‘Some kind of innocence’

The Beatles Monthly and the fan community


  • Mike Kirkup University of Teesside




Beatles, fandom, Beatles Monthly, 1960s, popular music, fanzines, pop culture, marketing, image


The Beatles Book had been overlooked in both academic research and popular biographies of the Beatles. Over 77 monthly issues between 1963 and 1979, the magazine told the Beatles story at it happened, giving modern readers a unique chance to follow the story without hindsight. This article looks in detail at the content of the magazine and its historical and social context: its beginnings as a form of ‘pop propaganda’, issues of fandom and the communication between fans and the band and the treatment of the change in the Beatles image in early 1967.

Author Biography

Mike Kirkup, University of Teesside

Mike Kirkup is Senior Lecturer in Media Studies at the University of Teesside. He is the author of Contemporary British Cinema: A Teachers Guide/Classroom Resources (2004) and won the Bob Dylan Impersonators Contest at the International Bob Dylan Conference in Manchester in 2001.


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Badman, Keith, ed. 2000. The Beatles Off the Record. London: Omnibus Press.

Barrow, Tony. 2005. John, Paul, George, Ringo and Me: The Real Beatles Story. London: Andre Deutsch.

Beatles Book, The (aka The Beatles Monthly). August 1963–December 1969.

Cohen, Stanley. 1972. Folk Devils and Moral Panics: The Creation of the Mods and Rockers. London: MacGibbon and Kee.

Crawdaddy. 1967. ‘What Goes On?’ Crawdaddy (March).

Granada. 1967. Scene Special: It’s So Far Out it’s Straight Down.

Harry, Bill. 1992. The Ultimate Beatles Encyclopaedia. London: Virgin.

Heylin, Clinton. 2007. The Act You’ve Known for All These Years: The Life and Afterlife of Sgt Pepper. Edinburgh: Canongate.

ITN. 1966. Reporting 66, 28-29 December.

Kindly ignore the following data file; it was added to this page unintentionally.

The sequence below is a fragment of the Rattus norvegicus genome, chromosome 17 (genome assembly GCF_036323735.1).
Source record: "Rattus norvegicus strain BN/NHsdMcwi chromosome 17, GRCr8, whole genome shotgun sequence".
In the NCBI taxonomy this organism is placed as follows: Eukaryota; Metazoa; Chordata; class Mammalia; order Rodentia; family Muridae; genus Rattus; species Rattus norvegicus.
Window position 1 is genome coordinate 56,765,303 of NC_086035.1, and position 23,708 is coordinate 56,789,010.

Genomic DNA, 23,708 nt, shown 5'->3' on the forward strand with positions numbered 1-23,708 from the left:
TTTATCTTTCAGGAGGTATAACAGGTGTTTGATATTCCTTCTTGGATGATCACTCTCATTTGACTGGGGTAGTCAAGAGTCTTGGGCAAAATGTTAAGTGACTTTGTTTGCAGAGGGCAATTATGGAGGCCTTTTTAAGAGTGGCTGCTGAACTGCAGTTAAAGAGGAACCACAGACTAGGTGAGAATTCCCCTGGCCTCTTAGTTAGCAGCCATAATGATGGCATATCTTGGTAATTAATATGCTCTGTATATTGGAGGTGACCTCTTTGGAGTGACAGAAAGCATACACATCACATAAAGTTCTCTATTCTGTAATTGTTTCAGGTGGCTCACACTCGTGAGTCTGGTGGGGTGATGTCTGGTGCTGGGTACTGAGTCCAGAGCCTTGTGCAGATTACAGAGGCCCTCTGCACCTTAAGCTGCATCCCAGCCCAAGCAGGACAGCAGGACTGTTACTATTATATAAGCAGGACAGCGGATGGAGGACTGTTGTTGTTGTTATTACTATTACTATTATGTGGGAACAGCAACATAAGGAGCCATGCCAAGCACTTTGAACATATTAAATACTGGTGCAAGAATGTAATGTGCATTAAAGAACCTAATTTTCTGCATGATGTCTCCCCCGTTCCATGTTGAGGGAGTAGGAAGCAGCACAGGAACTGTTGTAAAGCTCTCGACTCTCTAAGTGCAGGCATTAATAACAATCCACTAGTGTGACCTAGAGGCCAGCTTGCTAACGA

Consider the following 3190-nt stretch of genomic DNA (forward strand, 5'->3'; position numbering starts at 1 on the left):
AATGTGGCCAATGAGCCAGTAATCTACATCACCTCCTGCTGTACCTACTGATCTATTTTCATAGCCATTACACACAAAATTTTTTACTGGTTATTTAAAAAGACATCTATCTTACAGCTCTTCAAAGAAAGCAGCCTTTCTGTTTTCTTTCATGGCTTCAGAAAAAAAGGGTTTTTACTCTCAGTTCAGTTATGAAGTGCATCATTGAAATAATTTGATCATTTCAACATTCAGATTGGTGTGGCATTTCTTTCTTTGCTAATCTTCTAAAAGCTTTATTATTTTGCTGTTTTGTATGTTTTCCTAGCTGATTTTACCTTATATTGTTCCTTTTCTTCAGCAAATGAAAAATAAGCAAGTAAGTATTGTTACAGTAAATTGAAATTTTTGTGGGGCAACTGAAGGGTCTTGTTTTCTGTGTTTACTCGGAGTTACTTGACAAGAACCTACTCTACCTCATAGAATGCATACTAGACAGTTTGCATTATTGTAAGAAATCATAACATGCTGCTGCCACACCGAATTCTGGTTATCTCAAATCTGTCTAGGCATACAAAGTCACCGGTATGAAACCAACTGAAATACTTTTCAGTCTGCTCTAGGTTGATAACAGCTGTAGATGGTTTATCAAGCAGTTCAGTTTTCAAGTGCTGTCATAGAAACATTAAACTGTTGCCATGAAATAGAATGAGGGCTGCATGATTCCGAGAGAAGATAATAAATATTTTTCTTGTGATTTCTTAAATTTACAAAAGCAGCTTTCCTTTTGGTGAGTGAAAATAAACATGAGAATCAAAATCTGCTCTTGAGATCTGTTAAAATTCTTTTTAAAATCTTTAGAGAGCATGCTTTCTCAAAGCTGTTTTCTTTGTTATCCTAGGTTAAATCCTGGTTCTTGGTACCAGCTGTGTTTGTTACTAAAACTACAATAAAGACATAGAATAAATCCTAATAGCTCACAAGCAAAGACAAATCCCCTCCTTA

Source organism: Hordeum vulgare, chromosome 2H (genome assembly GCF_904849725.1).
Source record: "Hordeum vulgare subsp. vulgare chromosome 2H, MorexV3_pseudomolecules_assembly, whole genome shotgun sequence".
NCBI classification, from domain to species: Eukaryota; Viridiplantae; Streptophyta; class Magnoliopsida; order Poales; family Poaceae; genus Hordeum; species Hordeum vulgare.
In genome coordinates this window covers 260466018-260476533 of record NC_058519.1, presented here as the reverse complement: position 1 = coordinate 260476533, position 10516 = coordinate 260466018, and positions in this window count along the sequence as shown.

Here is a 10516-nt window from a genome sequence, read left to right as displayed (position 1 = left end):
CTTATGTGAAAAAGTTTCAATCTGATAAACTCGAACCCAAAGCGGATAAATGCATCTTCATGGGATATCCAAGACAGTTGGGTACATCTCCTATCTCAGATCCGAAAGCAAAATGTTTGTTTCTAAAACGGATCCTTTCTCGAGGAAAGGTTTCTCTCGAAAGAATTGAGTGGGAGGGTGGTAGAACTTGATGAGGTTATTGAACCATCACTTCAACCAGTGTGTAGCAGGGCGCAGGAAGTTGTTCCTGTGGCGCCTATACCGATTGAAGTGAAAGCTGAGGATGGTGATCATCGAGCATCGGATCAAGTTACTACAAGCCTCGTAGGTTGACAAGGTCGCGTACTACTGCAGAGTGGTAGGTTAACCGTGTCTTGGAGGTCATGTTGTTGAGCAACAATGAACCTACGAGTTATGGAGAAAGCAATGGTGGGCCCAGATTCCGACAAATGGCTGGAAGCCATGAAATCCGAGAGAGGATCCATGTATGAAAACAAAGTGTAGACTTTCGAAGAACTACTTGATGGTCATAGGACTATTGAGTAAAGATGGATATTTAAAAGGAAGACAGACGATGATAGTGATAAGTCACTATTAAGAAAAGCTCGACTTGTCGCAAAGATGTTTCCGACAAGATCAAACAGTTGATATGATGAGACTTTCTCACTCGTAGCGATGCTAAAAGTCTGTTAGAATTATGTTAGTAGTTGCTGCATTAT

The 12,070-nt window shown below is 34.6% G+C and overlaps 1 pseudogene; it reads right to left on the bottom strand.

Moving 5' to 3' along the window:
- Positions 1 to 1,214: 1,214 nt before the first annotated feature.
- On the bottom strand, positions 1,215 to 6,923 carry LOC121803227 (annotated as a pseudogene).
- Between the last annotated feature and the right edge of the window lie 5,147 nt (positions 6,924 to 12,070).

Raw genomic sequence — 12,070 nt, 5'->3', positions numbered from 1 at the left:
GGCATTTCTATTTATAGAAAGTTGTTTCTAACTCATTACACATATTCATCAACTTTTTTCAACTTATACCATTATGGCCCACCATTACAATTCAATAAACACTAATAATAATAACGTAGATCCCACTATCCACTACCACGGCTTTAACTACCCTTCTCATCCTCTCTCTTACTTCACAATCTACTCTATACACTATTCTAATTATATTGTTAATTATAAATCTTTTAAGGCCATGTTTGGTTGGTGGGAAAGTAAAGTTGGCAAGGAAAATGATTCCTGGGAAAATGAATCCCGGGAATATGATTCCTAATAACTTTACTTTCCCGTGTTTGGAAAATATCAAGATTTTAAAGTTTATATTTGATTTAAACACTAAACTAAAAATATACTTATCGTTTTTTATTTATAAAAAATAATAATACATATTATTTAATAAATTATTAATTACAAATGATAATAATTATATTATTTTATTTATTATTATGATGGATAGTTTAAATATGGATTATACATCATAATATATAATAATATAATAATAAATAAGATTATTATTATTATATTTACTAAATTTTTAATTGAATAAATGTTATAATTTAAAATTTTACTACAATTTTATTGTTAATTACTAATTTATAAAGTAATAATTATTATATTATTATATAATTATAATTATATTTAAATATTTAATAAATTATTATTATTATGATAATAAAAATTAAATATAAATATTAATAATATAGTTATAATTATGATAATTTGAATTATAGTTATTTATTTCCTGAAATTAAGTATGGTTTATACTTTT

Jenkins, Henry. 2007. ‘Afterword: The Future of Fandom’. In Fandom: Identities and Communities in a Mediated World, ed. Jonathan Gray, Cornel Sandvoss and C. Lee Harrington, 362–64. New York: New York University Press. http://dx.doi.org/10.1093/acprof:oso/9780199209927.003.0009

—2013. Textual Poachers: Television Fans and Participatory Culture, rev. ed. London: Routledge.

Lester, Richard (dir.). 1967. How I Won the War. United Artists.

Lewisohn, Mark. 2000. The Complete Beatles Chronicle. London: Hamlyn.

O’Mahoney, Sean. 2014. Email correspondence with author, 23 June.

Shepherd, Billy [aka Peter Jones]. 1964. The True Story of the Beatles. London: Beat Publications.

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Beatles, The. 1963a. Please Please Me. Parlophone.

—1963b. ‘She Loves You’/‘I’ll Get You’. Parlophone.

—1963c. With The Beatles. Parlophone.

—1963d. The Beatles’ Christmas Record. Lyntone.

—1964. A Hard Day’s Night. Parlophone.

—1965. Help! Parlophone.

—1966a. Revolver. Parlophone.

—1966b. ‘Love You To’, Revolver. Parlophone.

—1966c. ‘Yellow Submarine’, Revolver. Parlophone.

—1967a. ‘Strawberry Fields Forever’/‘Penny Lane’. Parlophone.

—1967b. Sgt Pepper’s Lonely Hearts Club Band. Parlophone.

—1967c. ‘When I’m 64’. Sgt Pepper’s Lonely Hearts Club Band. Parlophone.

—1967d. ‘Within You Without You’. Sgt Pepper’s Lonely Hearts Club Band. Parlophone.

—1968a. The Beatles. Apple.

—1968b. ‘Revolution 9’. The Beatles. Apple.

—1969a. ‘Get Back’ (with Billy Preston)/‘Don’t Let Me Down’. Apple.

—1969b. Abbey Road. Apple.

Harrison, George. 1968. Wonderwall Music. Apple.

—1969. Electronic Sound. Zapple.

Lennon, John, and Yoko Ono. 1968. Unfinished Music No. 1: Two Virgins. Apple.

—1969. Unfinished Music No. 2: Life with the Lions. Zapple.



How to Cite

Kirkup, M. (2015). ‘Some kind of innocence’: The Beatles Monthly and the fan community. Popular Music History, 9(1), 64–78. https://doi.org/10.1558/pomh.v9i1.27620